Surely our questioner will now agree that there is plenty to do before the actual training by a recognised Teacher begins ? In the great classics such as the Bhagavad Gita and the Crest Jewel of Wisdom and also in the works of Swami Rama Tirtha and our Teacher, a great many valuable hints are given which will help the aspirant at this stage, and he must foster his spirit of enquiry by study, association with those who know, and constructive questioning.

Truth can come from many unexpected sources. It can come from the North, South, East and West and the one who imparts it need not necessarily be a human being. The important point for the would-be learner is to keep alert and alive and above all unprejudiced so that he may recognize instruction when it appears.

In the Srimad Bhagawatam, the great Sage Dattatreya testifies that he has learnt from many Teachers, not only one. He says that he has been instructed amongst others, by the sun, the child, the python, the bee.

He says: “Water is sweet and pure. From it I learnt the good taste of tastelessness. I have therefore taken water as one of my Gurus. Patience, forgiveness, supporting others without expectation of gratitude, this I have learnt from my Guru, the earth. The wind blows everywhere, over the flower-beds, desert marshes, palaces and prisons, without being attached to any of them, without preference or dislike. So I go everywhere, scattering my blessings of peace, without being attached to anyone. My Guru the wind has taught me this lesson”.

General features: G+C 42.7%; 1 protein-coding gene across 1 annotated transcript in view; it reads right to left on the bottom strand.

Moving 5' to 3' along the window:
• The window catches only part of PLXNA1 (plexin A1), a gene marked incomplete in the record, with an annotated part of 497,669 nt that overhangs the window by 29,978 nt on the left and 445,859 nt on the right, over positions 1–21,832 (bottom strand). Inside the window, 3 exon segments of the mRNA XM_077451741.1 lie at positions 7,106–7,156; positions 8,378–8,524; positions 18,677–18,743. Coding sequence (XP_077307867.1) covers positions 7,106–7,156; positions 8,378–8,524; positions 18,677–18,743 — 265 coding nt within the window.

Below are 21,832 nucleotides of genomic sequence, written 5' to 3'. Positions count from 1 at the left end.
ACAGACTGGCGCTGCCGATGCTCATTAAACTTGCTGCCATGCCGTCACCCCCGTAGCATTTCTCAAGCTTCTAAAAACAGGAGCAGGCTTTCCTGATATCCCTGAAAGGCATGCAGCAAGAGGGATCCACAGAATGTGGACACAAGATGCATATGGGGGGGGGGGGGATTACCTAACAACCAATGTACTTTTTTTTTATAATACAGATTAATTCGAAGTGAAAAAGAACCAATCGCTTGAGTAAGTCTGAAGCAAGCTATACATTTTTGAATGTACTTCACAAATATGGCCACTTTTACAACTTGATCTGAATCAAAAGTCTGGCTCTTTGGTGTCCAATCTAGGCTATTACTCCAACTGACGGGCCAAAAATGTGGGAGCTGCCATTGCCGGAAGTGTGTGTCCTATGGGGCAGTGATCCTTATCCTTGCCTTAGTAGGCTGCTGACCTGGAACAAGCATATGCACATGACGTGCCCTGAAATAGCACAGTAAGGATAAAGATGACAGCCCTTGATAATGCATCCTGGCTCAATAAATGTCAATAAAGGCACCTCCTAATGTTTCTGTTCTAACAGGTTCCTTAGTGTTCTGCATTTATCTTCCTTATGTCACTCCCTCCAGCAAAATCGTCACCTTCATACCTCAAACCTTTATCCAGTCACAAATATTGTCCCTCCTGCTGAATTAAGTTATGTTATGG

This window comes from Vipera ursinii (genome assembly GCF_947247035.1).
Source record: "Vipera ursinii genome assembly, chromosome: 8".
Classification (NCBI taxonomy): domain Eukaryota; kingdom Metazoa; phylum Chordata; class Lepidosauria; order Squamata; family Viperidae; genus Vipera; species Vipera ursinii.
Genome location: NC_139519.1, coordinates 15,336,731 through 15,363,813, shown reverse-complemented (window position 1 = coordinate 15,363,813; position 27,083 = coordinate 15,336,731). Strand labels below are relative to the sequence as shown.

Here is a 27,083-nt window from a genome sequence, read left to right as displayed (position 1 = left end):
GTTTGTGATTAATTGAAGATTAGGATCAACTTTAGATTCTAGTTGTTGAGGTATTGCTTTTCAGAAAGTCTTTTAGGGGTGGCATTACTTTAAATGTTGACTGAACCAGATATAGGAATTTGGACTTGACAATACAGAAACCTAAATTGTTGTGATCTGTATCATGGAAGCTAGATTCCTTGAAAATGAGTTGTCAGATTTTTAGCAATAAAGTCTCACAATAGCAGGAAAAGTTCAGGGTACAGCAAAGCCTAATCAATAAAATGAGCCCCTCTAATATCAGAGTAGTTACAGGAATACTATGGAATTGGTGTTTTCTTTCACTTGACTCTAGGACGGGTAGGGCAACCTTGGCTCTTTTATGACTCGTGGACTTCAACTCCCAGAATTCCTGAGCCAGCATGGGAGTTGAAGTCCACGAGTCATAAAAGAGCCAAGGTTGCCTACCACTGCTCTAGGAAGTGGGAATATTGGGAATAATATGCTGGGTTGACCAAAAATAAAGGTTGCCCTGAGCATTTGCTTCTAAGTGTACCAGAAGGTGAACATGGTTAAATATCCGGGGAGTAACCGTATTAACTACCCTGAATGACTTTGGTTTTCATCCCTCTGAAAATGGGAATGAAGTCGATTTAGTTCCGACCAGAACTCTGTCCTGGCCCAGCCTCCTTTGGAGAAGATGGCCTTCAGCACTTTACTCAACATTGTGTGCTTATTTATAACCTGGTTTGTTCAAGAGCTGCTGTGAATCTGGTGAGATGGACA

“Though thousands of rivers empty themselves into the sea, and yet it remains within its limits, so remains undisturbed the mind of a knower of God, though objects of all kinds pour themselves into it. Thus is the sea, my Guru. From the arrow- maker I have learnt the value of concentration. In a certain town there lived an arrow-maker, who devoted his full attention to his trade. Once while he was beating the point of an arrow, the King and his procession went by in the street. He was so attentive to his work that he knew nothing of the King’s passing, and when they asked him how he liked the music of the procession, he asked: ‘What procession? When did it pass?’ ”

So ought we to concentrate on the Truth, so that no external object or event can disturb us.

This extract is translated by Dr. Shastri, and he also translated the Avadhut Gita, which is the song of this great Sage.

Surely it shows that there are many sources of instruction and inspiration to be tapped before we need despair of attracting the attention of a holy Teacher.